Apple WWDC: mixed reality headset among the announcements expected at the tech giant’s event | Science and technology news
Apple is expected to unveil a mixed reality headset at its annual event for developers — its first all-new product in eight years.
The tech giant’s WWDC showcase is usually reserved for software reveals — particularly the next big updates to its iPhones, iPads, and Macs — but fresh hardware is planned for this year.
A Apple The headset has long been rumored, and reports say the company will finally unveil its first foray into an increasingly crowded field during Monday’s event.
It would be the company’s first entirely new product since the launch of the Apple Watch in 2015.
Wait a minute, what is mixed reality?
You have probably come into contact with virtual and augmented reality in the last few years and have probably even tried them.
Virtual reality is about putting you in an all-digital world, cutting you off from the outside world and putting everything from your living room shelves to your pet cat at risk.
It’s been a big year for these kind of headsets – The PlayStation VR2 was released in Februarywhile Meta has announced that Quest 3 will be released this fall. Both are gaming focused and cost around £500.
Instead, augmented reality brings digital elements into the real world – you’re constantly playing around with it on your phone, for example via the Ikea app, Snapchat filters and Pokemon Go.
Try Sky News augmented reality:
Decorate your home with festive fun
Place the king’s coronation crown in your living room
Mixed Reality takes this concept further – rather than just layering fancy digital furniture and pocket monsters over your surroundings, the idea is for you to interact with them as if they were actually there.
For example, imagine you are working on a virtual sculpture at your real desk, or a trainee surgeon is performing a complex operation on a digital patient.
It sounds expensive…
Mixed reality has already proved an expensive proposition – Meta’s premium Quest Pro headset, geared more towards industry and education than entertainment, was launched last October for £1,499.
After a poor critical reception and disappointing sales, Mark Zuckerberg’s Metaverse pitch failed to move both customers and investorssince then the price has dropped to a whopping £999.
Apple has never been afraid of a steep price tag, and its headset will reportedly cost as much as $3,000 (£2,409), well above the entry price of its phones, tablets and computers.
Given that and the announcement at WWDC, it will likely be aimed at professionals and developers first, rather than the average customer.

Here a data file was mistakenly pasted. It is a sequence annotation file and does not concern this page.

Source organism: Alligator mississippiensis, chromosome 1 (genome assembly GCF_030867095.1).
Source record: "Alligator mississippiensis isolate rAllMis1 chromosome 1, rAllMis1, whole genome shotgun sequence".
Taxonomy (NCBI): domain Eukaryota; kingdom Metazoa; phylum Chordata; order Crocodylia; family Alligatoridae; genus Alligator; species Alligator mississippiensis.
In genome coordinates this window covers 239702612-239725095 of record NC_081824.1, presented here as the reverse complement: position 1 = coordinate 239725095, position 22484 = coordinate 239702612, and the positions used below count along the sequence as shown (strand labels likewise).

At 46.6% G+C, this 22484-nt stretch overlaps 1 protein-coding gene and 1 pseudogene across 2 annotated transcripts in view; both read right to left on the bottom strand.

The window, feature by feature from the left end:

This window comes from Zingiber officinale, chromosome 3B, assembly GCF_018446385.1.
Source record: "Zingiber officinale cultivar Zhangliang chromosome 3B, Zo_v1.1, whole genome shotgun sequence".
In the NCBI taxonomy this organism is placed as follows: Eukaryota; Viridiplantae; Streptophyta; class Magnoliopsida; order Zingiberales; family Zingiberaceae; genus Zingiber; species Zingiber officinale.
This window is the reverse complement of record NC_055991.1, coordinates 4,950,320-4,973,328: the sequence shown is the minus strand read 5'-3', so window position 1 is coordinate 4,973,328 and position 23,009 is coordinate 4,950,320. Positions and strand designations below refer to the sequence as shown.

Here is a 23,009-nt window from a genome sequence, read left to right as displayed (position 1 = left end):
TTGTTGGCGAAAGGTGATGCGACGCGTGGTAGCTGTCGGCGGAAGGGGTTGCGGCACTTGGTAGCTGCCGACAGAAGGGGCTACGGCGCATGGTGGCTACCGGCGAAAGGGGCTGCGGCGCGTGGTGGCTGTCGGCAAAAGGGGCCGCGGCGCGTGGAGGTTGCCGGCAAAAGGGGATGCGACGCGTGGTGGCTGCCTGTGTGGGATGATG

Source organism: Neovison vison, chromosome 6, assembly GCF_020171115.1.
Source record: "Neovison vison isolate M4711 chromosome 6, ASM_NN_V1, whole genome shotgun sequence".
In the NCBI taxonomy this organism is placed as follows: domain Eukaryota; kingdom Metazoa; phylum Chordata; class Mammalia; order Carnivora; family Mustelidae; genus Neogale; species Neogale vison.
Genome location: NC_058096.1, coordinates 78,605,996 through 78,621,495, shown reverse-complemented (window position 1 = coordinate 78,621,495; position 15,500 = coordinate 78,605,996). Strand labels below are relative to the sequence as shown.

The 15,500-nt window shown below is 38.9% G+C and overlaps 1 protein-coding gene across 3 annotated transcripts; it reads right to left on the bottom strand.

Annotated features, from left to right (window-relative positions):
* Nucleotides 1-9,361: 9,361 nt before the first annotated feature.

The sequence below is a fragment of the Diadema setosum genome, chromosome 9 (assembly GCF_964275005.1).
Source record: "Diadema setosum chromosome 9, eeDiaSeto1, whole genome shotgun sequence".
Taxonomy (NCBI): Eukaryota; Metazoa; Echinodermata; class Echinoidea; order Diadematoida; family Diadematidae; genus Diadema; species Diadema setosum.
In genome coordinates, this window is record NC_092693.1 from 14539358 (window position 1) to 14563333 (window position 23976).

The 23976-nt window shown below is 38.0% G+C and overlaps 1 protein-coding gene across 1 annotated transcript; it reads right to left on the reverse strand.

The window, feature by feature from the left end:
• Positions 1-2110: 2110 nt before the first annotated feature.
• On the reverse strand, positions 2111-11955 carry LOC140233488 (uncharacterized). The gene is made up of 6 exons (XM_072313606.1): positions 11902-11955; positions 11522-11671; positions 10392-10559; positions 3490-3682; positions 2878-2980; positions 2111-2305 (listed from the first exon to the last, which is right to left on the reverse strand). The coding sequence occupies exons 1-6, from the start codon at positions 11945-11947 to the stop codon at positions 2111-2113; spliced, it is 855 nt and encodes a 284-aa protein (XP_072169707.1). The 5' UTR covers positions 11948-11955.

What does Apple’s headset offer?
Bloomberg reports that communication and productivity will be among the main use cases for the headset, citing a person who worked on the device as saying it is a “status symbol” product.
It’s said to have 4K resolution imagery, full-body motion tracking, a half-dozen cameras for viewing the outside world, and the same powerful M2 chips found in the Macs.
The headset is also expected to have its own operating system, so you’ll be able to navigate using gestures and your voice rather than a customized version of a familiar iPhone or Mac interface.
And just like Apple’s devices have separate app stores, the headset has its own app store with bespoke versions of the software you’ve come to expect from the iPhone. We’re keeping our fingers crossed that we’ll also get terrifying full versions of our Memoji avatars.
According to Bloomberg, Apple will release the headset – tentatively dubbed Reality Pro – in late 2023 or early 2024.
What else can we expect from the event?
WWDC will continue to devote significant time to existing products.
This year’s major iPhone update, iOS 17, will arrive in time for the next mobile phone in September.
We already know about some of the upcoming new features, most notably an accessibility option that will allow users to create one artificial voice that sounds just like her.
It is aimed at people who suffer from medical conditions that may cause them to be unable to speak in the future.
The biggest new software feature rumored to be a landscape mode for charging your iPhone, which would essentially turn it into a smart display, similar to Google’s new Pixel tablet. For example, it could show calendar appointments at a glance rather than just notifications or the time.
iPhone software updates are often mirrored on the iPad, so the same functionality may be available there as well.
Macs and the Apple Watch are also likely to draw attention – there are rumors that widgets, which have cluttered up the iPhone and iPad’s home screens in recent years, could also make their way to the latter.
There is also talk of a new MacBook Air, with a larger size of 15 inches.
We won’t have to wait long to find out – WWDC 2023 starts at 6pm UK time on Monday.